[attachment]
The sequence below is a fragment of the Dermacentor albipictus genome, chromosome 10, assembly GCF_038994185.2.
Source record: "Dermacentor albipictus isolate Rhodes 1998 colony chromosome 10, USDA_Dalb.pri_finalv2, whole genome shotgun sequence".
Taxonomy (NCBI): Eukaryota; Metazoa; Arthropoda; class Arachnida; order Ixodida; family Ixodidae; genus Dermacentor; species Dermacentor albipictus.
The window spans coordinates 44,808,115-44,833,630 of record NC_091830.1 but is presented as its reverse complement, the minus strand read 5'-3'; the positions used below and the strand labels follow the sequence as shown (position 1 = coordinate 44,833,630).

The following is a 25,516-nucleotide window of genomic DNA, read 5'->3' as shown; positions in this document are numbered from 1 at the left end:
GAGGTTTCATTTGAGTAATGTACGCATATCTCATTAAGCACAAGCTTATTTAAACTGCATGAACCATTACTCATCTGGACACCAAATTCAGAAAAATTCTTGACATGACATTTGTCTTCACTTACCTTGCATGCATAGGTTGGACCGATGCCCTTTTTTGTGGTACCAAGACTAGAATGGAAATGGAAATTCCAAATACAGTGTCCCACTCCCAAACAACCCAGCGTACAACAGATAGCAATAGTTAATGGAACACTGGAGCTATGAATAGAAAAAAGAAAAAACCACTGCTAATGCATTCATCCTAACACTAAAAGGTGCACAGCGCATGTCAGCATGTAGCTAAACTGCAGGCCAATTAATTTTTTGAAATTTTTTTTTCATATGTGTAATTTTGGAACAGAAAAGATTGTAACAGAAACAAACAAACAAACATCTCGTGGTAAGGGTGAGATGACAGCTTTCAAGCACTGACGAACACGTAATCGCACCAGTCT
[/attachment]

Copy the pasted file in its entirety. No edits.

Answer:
The sequence below is a fragment of the Dermacentor albipictus genome, chromosome 10, assembly GCF_038994185.2.
Source record: "Dermacentor albipictus isolate Rhodes 1998 colony chromosome 10, USDA_Dalb.pri_finalv2, whole genome shotgun sequence".
Taxonomy (NCBI): Eukaryota; Metazoa; Arthropoda; class Arachnida; order Ixodida; family Ixodidae; genus Dermacentor; species Dermacentor albipictus.
The window spans coordinates 44,808,115-44,833,630 of record NC_091830.1 but is presented as its reverse complement, the minus strand read 5'-3'; the positions used below and the strand labels follow the sequence as shown (position 1 = coordinate 44,833,630).

The following is a 25,516-nucleotide window of genomic DNA, read 5'->3' as shown; positions in this document are numbered from 1 at the left end:
GAGGTTTCATTTGAGTAATGTACGCATATCTCATTAAGCACAAGCTTATTTAAACTGCATGAACCATTACTCATCTGGACACCAAATTCAGAAAAATTCTTGACATGACATTTGTCTTCACTTACCTTGCATGCATAGGTTGGACCGATGCCCTTTTTTGTGGTACCAAGACTAGAATGGAAATGGAAATTCCAAATACAGTGTCCCACTCCCAAACAACCCAGCGTACAACAGATAGCAATAGTTAATGGAACACTGGAGCTATGAATAGAAAAAAGAAAAAACCACTGCTAATGCATTCATCCTAACACTAAAAGGTGCACAGCGCATGTCAGCATGTAGCTAAACTGCAGGCCAATTAATTTTTTGAAATTTTTTTTTCATATGTGTAATTTTGGAACAGAAAAGATTGTAACAGAAACAAACAAACAAACATCTCGTGGTAAGGGTGAGATGACAGCTTTCAAGCACTGACGAACACGTAATCGCACCAGTCT